How should Britain tell the story of its slave owning past and how do you contextualise a slaver? That is the question the City of London Corporation faced following their decision in October 2021 to retain the statue of the slaver William Beckford in Great Hall. As well as the statue of Beckford, the City of London Corporation is also the custodian of a statue of John Cass, another slaver, whose name until recently had graced a charitable foundation, primary school and business school. Both statues are still on display, and as Guildhall Great Hall is again open to the public, we thought we would take a closer look at the statues and examine the City’s dilemma over what to do with its slaver statues.
The William Beckford Statue
William Beckford hailed from a family that made its fortune from sugar cane plantations in Jamaica and his father was so rich that he was known as Alderman Sugarcane. Like many slave owners, Beckford inherited an enslaved workforce when he inherited his father’s sugar cane plantations and eventually owned 13 sugar cane plantations and 3,000 enslaved people.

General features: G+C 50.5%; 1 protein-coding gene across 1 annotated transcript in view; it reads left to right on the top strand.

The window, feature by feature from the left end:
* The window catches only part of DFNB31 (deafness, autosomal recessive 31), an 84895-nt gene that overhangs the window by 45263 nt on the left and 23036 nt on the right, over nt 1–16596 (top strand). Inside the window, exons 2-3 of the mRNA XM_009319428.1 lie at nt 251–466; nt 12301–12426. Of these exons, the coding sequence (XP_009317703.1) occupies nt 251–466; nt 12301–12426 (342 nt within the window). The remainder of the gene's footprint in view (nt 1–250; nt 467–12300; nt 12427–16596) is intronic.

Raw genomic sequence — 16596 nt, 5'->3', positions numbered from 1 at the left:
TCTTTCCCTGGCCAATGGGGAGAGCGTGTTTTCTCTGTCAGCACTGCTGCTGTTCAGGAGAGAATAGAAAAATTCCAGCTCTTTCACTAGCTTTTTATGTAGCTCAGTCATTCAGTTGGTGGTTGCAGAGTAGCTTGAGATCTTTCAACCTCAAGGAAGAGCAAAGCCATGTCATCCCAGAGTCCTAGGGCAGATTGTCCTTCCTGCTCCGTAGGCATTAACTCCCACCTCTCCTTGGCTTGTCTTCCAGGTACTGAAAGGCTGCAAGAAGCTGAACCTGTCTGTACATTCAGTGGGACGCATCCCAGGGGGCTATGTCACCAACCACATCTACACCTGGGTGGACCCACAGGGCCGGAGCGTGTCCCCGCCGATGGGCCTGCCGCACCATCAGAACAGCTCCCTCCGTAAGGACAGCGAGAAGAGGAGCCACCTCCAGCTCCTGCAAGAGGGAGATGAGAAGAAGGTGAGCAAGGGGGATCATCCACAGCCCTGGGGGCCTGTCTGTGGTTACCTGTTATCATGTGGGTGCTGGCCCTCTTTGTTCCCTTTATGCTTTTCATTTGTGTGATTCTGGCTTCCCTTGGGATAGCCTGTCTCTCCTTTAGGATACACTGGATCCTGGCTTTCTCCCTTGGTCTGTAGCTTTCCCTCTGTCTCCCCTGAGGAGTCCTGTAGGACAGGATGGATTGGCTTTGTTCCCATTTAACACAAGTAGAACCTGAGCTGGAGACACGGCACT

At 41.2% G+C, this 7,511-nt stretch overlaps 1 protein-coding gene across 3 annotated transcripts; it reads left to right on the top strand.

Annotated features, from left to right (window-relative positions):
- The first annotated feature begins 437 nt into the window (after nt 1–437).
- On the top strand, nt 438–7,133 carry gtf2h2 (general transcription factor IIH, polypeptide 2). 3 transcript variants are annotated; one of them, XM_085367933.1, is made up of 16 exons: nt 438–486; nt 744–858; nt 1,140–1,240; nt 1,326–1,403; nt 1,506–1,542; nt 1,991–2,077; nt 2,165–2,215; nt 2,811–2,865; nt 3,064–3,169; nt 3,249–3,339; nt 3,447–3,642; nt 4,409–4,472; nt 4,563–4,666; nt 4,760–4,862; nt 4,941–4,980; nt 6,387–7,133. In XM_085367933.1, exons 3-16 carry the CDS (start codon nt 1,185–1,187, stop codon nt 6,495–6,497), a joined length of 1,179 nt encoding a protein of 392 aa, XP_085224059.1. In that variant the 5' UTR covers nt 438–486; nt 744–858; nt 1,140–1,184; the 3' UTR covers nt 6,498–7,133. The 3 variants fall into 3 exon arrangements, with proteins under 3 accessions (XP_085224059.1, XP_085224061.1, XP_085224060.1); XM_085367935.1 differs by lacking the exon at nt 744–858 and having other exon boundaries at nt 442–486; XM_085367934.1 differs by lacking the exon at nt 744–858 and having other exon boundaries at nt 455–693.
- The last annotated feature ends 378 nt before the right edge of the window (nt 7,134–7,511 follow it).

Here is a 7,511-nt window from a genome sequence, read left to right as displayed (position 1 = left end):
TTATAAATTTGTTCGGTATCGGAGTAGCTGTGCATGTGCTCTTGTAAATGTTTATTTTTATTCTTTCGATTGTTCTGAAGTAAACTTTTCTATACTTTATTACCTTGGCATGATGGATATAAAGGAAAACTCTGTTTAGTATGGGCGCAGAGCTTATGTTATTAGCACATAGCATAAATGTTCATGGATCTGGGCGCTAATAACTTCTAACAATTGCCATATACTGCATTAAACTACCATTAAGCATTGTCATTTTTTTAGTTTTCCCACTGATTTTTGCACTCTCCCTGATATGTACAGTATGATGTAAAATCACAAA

Beckford was a prominent businessman and member of society in his own right, was twice Lord Mayor of London and a noted defender of liberty and John Wilkes, a radical politician and journalist who often clashed with the establishment when seeking political reform. Beckford was also an absentee landlord, being based in England, and his treatment of enslaved people was brutal, killing 400 people following a slave rebellion on one of his plantations in 1760 and punishing the leader of the rebellion by burning him alive. Ironically, his records show that he owned two enslaved people named “Liberty” and “Wilkes”.
So why is Beckford memorialised in Guildhall? In fact his statue was the first to be placed in Great Hall in 1772 and began a tradition of Great Hall being a repository of statues of the great and good – all of which unsurprisingly commemorate white men. Beckford’s statue is here as the City wanted to show their respect for a speech Beckford made when meeting King George III in 1770 in which he defended the liberties of the City and daringly admonished the king by alluding to the fact the king could be replaced. Beckford died from a chill soon after making this speech and no doubt sentimentality played a part in the City deciding to honour him.